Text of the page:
Subpart C, which addresses employee annuities like the BBP, states that a COAR must identify the retirement system and “expressly state that the former spouse is entitled to a portion of the employee annuity.” It also identifies language that may not be used in a COAR. The words “qualified domestic relations order,” for example, could render an order an order unacceptable as a COAR in some cases.
Once a court has signed an order dividing FERS benefits, the parties must send certified copies of the order and the divorce decree to the OPM’s Court Ordered Benefits Branch, located in Washington, DC. If OPM determines that the order does not meet its requirements, it will be necessary to go back to court to get a new order with the correct language signed. This is why it is often more efficient to have a separate order specifically dealing with the retirement benefits.
This review process can take a significant amount of time. OPM has been slow to upgrade its system for processing paperwork. A 2014 article in the Washington Post entitled “Sinkhole of Bureaucracy” describes an agency located “inside the caverns of an old Pennsylvania limestone mine,” where about six hundred employees process most of the paperwork by hand, using actual paper. Perhaps OPM has improved in the five years since the publication of that article. As of 2014, though, the agency was reportedly using many of the same systems it had been using since at least 1977, a time before NASA had even launched a single space shuttle.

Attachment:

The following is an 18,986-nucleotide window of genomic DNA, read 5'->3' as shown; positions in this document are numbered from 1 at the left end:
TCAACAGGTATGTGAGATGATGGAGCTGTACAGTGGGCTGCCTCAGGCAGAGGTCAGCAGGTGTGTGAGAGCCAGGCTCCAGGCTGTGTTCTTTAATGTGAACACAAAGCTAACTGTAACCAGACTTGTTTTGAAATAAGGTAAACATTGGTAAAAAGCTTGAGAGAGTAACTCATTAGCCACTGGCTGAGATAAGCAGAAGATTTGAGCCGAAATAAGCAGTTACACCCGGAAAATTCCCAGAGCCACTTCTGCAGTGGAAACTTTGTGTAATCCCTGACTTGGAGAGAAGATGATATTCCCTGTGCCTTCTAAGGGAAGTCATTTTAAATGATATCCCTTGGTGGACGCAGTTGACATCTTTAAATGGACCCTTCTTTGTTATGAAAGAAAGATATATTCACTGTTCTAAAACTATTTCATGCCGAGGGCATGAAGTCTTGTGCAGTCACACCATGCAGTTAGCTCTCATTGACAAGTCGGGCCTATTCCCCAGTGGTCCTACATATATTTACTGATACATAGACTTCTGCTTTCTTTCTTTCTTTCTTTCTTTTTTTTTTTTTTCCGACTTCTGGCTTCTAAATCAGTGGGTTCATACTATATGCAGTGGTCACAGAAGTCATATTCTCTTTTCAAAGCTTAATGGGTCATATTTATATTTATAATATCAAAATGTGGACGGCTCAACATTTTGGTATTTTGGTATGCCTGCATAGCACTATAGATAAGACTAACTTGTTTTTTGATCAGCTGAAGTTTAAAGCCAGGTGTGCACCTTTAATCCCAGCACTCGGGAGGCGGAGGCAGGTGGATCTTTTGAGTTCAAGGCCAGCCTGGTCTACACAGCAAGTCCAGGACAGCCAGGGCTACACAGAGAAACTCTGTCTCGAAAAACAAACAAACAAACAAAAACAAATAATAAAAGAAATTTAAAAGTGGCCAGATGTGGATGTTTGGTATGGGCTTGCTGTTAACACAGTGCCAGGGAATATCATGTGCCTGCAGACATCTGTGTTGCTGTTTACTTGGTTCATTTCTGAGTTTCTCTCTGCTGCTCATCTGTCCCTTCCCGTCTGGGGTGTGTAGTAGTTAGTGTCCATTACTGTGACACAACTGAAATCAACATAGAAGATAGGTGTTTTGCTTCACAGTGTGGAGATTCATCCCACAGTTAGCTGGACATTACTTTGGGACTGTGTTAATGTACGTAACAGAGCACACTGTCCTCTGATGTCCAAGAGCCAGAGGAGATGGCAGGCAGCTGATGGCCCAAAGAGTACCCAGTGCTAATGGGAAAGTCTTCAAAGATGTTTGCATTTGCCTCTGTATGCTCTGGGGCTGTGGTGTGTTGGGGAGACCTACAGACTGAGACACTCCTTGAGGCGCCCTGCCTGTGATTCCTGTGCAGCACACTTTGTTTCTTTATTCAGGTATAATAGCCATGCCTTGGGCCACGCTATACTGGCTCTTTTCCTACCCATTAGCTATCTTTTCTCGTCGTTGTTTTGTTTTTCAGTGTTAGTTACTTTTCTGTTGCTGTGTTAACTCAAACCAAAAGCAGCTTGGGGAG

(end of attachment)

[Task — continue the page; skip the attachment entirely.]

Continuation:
Stacey Valdez is a board-certified family lawyer in the greater Houston, Texas area. Our top priority at Stacey Valdez & Associates is, and always will be, our clients and their families. We are committed to helping our clients through difficult ordeals like divorce and child custody with compassion and tireless advocacy. Please contact us today online, or give us a call at (281) 218-0900 to schedule a confidential consultation to discuss your rights and options. Your first meeting with us is free in most cases.